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This is a level 3 number and measurement activity from the Figure It Out theme series.
multiply by multiples of 10
use multiplicatin facts to solve problems
use a calculator to solve capacity calculation problems
The students could do this activity in small groups. They will need to see the relationship between the amounts of ingredients in the recipe and the number of boxes: 6, 12 (6 x 2), and 120 (12 x 10 or 6 x 20). The students could summarise their results in a table.
For question 2, the students may be able to use their knowledge of basic facts to mentally interpret the array patterns. For example, they may know that 4 rows of 8 is the multiplication fact 4 x 8 = 32. If they don’t know that, they may know 4 x 4 and recognise question 2b as double that. Encourage the students to make links to known facts by marking off parts of the array pattern they already know. Alternatively, they may mentally use repeated addition of the rows, which gives the multiples of 8: 8, 16, 24, 32, or the columns, which gives the multiples of 4: 4, 8, 12, 16, 20, 24, 28, 32.
As an extension, the students could:
• investigate other numbers up to 50 that would make rectangles suitable for fudge tins
• survey their classmates to find out whether nuts, coconut, or dried fruit is the most popular addition to fudge
• find out how much it costs to make 6, 12, and 120 boxes of fudge and suggest a charge per box. This assumes that no ingredients were donated.
This activity gives the students good experience in using equipment to measure accurately and in using measuring language. Discuss the quantities needed with the students and work through the recipe step by step. They may need to measure 25 grams by dividing up a larger quantity weighed on the kitchen scales.
You will need to explain the relationship between millilitres and litres before the students set about solving question 2.
Some students may need support or hints with aspects of this task, such as:
• understanding the question
• deciding which operation is appropriate
• changing litres to millilitres (for example, converting 1.5 litres to 1500 millilitres)
• seeing that 1.5 litres is double 750 millilitres.
You could begin by working with the students to find out how many glasses there are in a 750 millilitre bottle and in a 1.5 litre bottle. A table is an excellent way to record results systematically. For example:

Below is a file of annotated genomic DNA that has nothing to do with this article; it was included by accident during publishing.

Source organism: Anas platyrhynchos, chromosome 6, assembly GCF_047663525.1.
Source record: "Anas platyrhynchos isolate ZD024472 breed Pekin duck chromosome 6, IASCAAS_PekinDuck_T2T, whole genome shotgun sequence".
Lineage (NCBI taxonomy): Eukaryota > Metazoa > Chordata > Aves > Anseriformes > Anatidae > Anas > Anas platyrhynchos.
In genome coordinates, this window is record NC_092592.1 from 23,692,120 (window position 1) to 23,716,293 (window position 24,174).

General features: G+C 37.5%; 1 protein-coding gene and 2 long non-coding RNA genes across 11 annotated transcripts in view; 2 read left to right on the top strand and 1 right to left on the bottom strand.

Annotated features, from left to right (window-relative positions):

If the students record their results systematically, they may be able to figure out how to combine their answers to previous questions to answer later questions. For example, the answer to 2b is 5 times 2a.
You could extend the activity by:
• Using the quantities in question 2 to work with fractions. For example, “What fraction of a small bottle is a glass?” “What fraction of a large bottle is a glass?” “What fraction of a large bottle is three glasses?”
• Calculating the cost of making lemonade. Compare the cost with the prices for the same-sized bottle sold in a supermarket.
• Finding out how much of the solution needs to be mixed with water for best-tasting cordial. Calculate how much undiluted cordial would be needed for each part of question 2.
Answers to Activities
1. a. The answer is found by doubling the ingredients.
4 tbsp golden syrup
200 g butter
3 cups packed brown sugar
2 cans sweetened condensed milk
2 tsp vanilla essence
150 g dark chocolate
3 cups chopped nuts, coconuts, or dried fruit (optional)
b. The answer is found by multiplying the ingredients by 20 or multiplying the
answer to 1a by 10.
40 tbsp golden syrup
2 000 g or 2 kg of butter
30 cups packed brown sugar
20 cans sweetened condensed milk
20 tsp vanilla essence
1 500 g or 1 kg dark chocolate
30 cups chopped nuts, coconut, or dried fruit (optional)
2. a. 5 x 9 = 45
b. 4 x 8 = 32
c. 7 x 11 = 77
1. Practical activity
2. a. 6 glasses
b. 30 glasses
c. 48 glasses
d. 18 glasses
e. 90 glasses
f. 600 glasses